Nicole is now in her third year as an ADA at the New York County District Attorney’s office and absolutely loves her job. In her words “she would stay here forever. The people are awesome.” Nicole feels good about herself at the end of the day and “would hate” to ever leave this job.
How did she land a job that she is so thrilled to do everyday?
Nicole knew in law school that she wanted to be in the courtroom but criminal law was her lowest grade. Her grades her 1L year were “not great” and she ended up with what she vaguely remembers was a 3.1 or so. She spent her 1L summer at the Bronx DA, where her uncle was a detective and she figured out from that experience that she wanted to be a prosecutor.
So she picked classes like deposition skills and trial advocacy and committed her law school career to the theme of prosecution work. She did an externship with the Public Defender. She joined trial team, which she says was the best experience she had in law school and the one that most prepared her for practice. She went to the U.S. Attorney in Newark her 2L summer.
Her trial team coach put her in touch with Toni Mardirossian, an attorney in the Manhattan DA’s office and she networked with her, picking her brain about her career. In her 3L year, she was eager to land a job in a prosecutor’s office anywhere. She applied all over the east coast, including Suffolk County and Staten Island.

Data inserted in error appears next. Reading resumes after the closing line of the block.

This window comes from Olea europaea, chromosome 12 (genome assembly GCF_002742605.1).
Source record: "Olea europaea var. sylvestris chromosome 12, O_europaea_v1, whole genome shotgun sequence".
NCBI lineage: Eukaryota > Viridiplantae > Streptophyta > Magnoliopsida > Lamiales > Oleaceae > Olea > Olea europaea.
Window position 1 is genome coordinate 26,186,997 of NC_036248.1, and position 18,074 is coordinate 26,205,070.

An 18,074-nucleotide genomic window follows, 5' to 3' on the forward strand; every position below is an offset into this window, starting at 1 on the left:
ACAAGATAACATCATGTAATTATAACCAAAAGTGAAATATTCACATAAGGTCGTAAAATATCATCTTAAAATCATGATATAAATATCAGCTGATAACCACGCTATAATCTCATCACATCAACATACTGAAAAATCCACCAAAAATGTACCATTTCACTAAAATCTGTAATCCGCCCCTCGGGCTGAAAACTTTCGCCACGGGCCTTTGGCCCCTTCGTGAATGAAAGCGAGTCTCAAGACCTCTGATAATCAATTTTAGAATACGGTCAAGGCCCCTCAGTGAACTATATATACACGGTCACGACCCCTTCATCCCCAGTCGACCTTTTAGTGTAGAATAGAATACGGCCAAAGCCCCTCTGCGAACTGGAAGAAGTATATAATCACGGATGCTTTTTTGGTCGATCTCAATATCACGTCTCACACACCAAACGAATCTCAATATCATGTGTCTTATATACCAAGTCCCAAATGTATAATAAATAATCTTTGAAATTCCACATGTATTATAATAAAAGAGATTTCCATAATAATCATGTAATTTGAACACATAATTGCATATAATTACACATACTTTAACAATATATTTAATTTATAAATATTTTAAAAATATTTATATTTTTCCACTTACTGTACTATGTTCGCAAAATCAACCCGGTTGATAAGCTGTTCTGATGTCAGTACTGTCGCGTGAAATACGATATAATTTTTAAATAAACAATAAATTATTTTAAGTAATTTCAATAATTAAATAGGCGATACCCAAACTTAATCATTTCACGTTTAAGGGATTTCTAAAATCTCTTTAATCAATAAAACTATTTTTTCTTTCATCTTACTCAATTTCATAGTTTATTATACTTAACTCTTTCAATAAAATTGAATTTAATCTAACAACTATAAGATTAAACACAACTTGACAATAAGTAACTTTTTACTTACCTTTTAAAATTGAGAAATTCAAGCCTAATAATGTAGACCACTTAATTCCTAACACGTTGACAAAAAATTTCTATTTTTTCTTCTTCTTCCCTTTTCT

She got an interview at the Manhattan DA and accepted immediately.
To be good at the job, you need to be willing to go out of your comfort zone and be good on your feet. She says she is “so busy” and that it is not a “9-5 job.” She works weekends sometimes and her first year, she worked Christmas, New Year’s, and any other major holiday you can think of. Arrests happen 24 hours a day and there needs to be a prosecutor to deal with them.
I asked her what causes her to roll her eyes about the job and she said that they expect you to produce work but it is hard to be ready when you have 50-80 cases at a time. But she is never bored and always challenged.
Outside of the office, Nicole definitely has a life. She takes regular weekend trips and took her last week-long vacation a year ago. Attorneys get 5 weeks of vacation there and 1-2 sick days accrue each month, which is a lot of time off. Attorneys regularly take that time and if an attorney needs to stay home with a sick child, they are allowed to do so without any need for further explanation.
Nicole is very close with co-workers and said that many of them came to her wedding.
As far as how to land a job there, it is all about networking to get your foot in the door.
The Manhattan DA keeps a folder of all candidates and puts any notes or letters recommending the candidate in that folder.
Once you get your foot in the door, the interview process is designed in a way that truly allows the interviewers to get insight into your skills as a prosecutor and trial attorney. Often times the hypotheticals pose a question regarding ethics and usually require you to take a position and articulate and flesh out why you’re taking a certain position.
Nicole is happy to talk to any Notre Dame students. Email me and I will send you her contact information.